We also find the verb look used in a continuous form where it means "have the air", not "cast a look": Mr March was looking absent and sombre again. This is appropriate here, as it expresses a temporary state of things coming after an interruption (this is seen from the adverb again)and lasting for some time at least. Compare also the verb hope: You're rather hoping he does know, aren't you? If we compare this sentence and a possible variant with the present indefinite: You rather hope he does know, don't you? We shall see that the original text serves to make the idea of hope more emphatic and so the form of the continuous aspect does here serve a useful purpose. But I'm hoping she'll come round soon… Let us again compare the text with a variant: But I hope she'll come round soon… The difference in this case is certainly much less marked than in the preceding example: there is no process going on anyway, and it is clear from the context (especially the adverbial modifier soon) that the feeling spoken of only refers to a very limited space of time. So the extra shade of meaning brought by the continuous form appears to be only that of emphasis.
Our next example is of the link verb be in the continuous aspect form: There were a few laughs which showed however that the sale, on the whole, was being a success. With the non - continuous form substituted: There were a few laughs which showed however that the sale, on the whole, was a success. In this instance, once more, the difference would appear to be essential. In the text as it stands, it is certain that the laughs mentioned were heard while the sale was still going on, whereas in the second variant this left to conjecture: they might as well have been heard after the sale was concluded, when some people were discussing its results. So the continuous form of the link verb has an important function in the sentence. Compare also the following: You are being presumptuous in a way you wouldn't be with anyone else, and I don't like it. Compare also the following: you are being presumptuous in a way you wouldn't be with anyone else, and I don't like it. Compare also: " I think you are being just," Charles said… Here the continuous is perhaps more necessary still, as it clearly means that the person's behaviour in a certain concrete situation is meant, not his general characteristic, which would be expressed by saying, " I think you are just". Compare also: Perhaps I'm being selfish… The link verb be is also use in the continuous aspect in the following passage: What I think is, you're supposed to leave somebody alone if he's at least being interesting and he's getting all excited about something. He is being interesting obviously means here, "he is behaving in an interesting way", or "he is trying to be interesting", and it implies a certain amount of conscious effort, whereas he is interesting would merely mean that he has this quality as a permanent characteristic, without reference to any effort of will and without limitation to any period of time. Compare also: Now you are being rude.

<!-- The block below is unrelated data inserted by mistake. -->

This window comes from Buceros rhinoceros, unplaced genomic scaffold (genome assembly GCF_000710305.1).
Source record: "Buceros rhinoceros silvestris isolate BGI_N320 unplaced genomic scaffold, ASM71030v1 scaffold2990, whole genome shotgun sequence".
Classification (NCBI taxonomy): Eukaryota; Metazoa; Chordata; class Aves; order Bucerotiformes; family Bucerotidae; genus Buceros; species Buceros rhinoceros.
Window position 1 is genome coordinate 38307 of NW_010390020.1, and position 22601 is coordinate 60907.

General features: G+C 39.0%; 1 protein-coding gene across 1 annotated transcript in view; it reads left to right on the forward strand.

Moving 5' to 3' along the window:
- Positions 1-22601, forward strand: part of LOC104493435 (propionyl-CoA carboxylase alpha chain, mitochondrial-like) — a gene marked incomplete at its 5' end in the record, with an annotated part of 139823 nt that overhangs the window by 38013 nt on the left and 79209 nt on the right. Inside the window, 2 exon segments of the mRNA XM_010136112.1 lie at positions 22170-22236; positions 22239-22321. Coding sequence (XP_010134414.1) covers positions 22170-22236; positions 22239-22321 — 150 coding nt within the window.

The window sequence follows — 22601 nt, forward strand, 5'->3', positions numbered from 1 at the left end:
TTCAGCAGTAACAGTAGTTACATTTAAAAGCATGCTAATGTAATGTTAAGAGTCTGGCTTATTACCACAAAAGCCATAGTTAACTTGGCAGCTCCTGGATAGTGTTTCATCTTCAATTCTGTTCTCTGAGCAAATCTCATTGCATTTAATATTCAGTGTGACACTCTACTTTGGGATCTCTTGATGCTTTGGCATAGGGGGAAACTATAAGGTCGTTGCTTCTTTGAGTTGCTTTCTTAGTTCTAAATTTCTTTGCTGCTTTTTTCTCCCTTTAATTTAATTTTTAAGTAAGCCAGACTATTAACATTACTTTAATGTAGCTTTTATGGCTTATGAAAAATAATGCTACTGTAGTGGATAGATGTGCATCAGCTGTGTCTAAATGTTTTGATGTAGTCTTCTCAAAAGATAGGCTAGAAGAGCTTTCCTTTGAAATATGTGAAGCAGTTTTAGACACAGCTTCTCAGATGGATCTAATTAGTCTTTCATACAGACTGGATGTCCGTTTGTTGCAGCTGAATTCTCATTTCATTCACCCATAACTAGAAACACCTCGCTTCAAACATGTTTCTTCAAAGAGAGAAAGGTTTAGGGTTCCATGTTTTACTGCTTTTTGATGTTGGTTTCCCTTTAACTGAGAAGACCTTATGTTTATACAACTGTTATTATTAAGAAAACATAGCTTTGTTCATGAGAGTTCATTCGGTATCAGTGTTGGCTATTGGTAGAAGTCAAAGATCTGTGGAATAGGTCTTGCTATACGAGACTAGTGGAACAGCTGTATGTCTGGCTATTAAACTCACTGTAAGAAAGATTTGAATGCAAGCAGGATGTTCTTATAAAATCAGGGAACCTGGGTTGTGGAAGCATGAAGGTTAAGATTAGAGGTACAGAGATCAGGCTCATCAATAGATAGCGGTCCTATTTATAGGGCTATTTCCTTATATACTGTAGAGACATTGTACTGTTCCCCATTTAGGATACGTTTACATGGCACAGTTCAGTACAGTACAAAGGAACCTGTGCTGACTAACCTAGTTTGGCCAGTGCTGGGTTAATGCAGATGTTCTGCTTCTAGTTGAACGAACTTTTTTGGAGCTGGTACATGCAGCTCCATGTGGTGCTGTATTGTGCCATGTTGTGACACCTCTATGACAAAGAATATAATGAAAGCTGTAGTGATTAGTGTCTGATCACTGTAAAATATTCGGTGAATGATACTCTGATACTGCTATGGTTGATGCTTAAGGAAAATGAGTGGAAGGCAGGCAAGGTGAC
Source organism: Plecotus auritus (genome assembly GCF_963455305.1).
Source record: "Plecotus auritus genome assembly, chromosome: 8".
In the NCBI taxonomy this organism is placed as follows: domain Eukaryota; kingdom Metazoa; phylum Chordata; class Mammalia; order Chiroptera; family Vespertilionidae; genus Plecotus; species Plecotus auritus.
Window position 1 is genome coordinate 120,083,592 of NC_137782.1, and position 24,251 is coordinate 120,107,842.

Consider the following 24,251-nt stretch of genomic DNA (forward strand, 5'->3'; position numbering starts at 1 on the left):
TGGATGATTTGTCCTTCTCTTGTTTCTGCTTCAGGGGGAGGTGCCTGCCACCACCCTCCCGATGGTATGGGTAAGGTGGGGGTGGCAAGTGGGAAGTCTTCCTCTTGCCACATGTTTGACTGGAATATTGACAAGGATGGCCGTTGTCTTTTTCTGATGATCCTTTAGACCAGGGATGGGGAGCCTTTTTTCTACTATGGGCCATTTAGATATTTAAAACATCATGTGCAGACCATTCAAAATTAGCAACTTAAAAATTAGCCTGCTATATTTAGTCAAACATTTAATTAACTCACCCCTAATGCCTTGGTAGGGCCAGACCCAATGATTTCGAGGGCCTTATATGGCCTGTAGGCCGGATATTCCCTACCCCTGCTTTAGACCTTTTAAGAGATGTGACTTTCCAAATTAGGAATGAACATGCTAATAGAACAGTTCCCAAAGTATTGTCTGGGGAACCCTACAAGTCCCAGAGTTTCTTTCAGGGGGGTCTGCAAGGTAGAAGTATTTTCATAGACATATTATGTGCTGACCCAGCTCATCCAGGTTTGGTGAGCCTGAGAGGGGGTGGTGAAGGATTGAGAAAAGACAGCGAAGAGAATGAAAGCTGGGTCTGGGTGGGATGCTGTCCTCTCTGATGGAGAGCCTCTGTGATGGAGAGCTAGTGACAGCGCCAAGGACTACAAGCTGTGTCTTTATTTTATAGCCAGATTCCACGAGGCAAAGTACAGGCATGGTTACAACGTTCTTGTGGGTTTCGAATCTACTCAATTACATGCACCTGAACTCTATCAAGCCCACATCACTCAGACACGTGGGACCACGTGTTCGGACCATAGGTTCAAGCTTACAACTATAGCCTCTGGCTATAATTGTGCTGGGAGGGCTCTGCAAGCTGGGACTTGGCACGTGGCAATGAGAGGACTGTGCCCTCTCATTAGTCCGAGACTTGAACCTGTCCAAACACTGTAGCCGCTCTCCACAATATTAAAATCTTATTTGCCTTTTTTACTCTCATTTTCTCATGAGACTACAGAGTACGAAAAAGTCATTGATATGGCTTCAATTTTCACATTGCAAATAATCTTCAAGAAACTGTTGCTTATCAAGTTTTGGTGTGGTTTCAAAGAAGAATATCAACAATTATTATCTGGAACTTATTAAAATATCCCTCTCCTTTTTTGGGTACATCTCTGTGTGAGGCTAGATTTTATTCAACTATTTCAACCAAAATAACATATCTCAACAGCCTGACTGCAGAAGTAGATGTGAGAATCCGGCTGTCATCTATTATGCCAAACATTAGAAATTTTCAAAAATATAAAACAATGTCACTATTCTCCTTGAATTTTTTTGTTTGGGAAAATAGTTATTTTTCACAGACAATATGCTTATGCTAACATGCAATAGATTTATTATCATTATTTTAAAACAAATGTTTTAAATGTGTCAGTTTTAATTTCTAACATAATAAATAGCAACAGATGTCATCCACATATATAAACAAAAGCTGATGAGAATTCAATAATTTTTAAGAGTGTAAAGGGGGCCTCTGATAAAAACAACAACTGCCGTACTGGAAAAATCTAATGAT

Each of the two aspects must be given some name which should of course be as adequate as possible to the basic meaning of the aspect. It seems easier to find a name for he type is writing than for the type writes. The term continuous aspect has now been in use for some time already and indeed it seems very appropriate to the phenomenon which it is used to describe. As to the type writes, a term is rather more difficult to find, as the uses of this form are much more varied and its intrinsic meaning, accordingly, less definite. This state of things may be best of all described by the term common aspect, which is indefinite enough to allow room for the various uses. It also has merit of being parallel with the term common case, which has been discussed above and which seems the best to denote the phenomenon if a case system in English nouns is recognized at all. Thus we will use the terms continuous aspect and common aspect to denote the two aspects of the Modern English verb.
However, the problem of aspect and their uses is by no means exhausted. First of all we must now mention the uses of the continuous aspect which do not easily fit into the definition given above. Forms of this aspect are occasionally used with the adverbs always, continually, etc., when the action is meant to be unlimited by time.
Aspect and character of the verb
The problem of aspect is intimately connected with a lexico -logical problem, which we shall therefore have to touch upon here. It may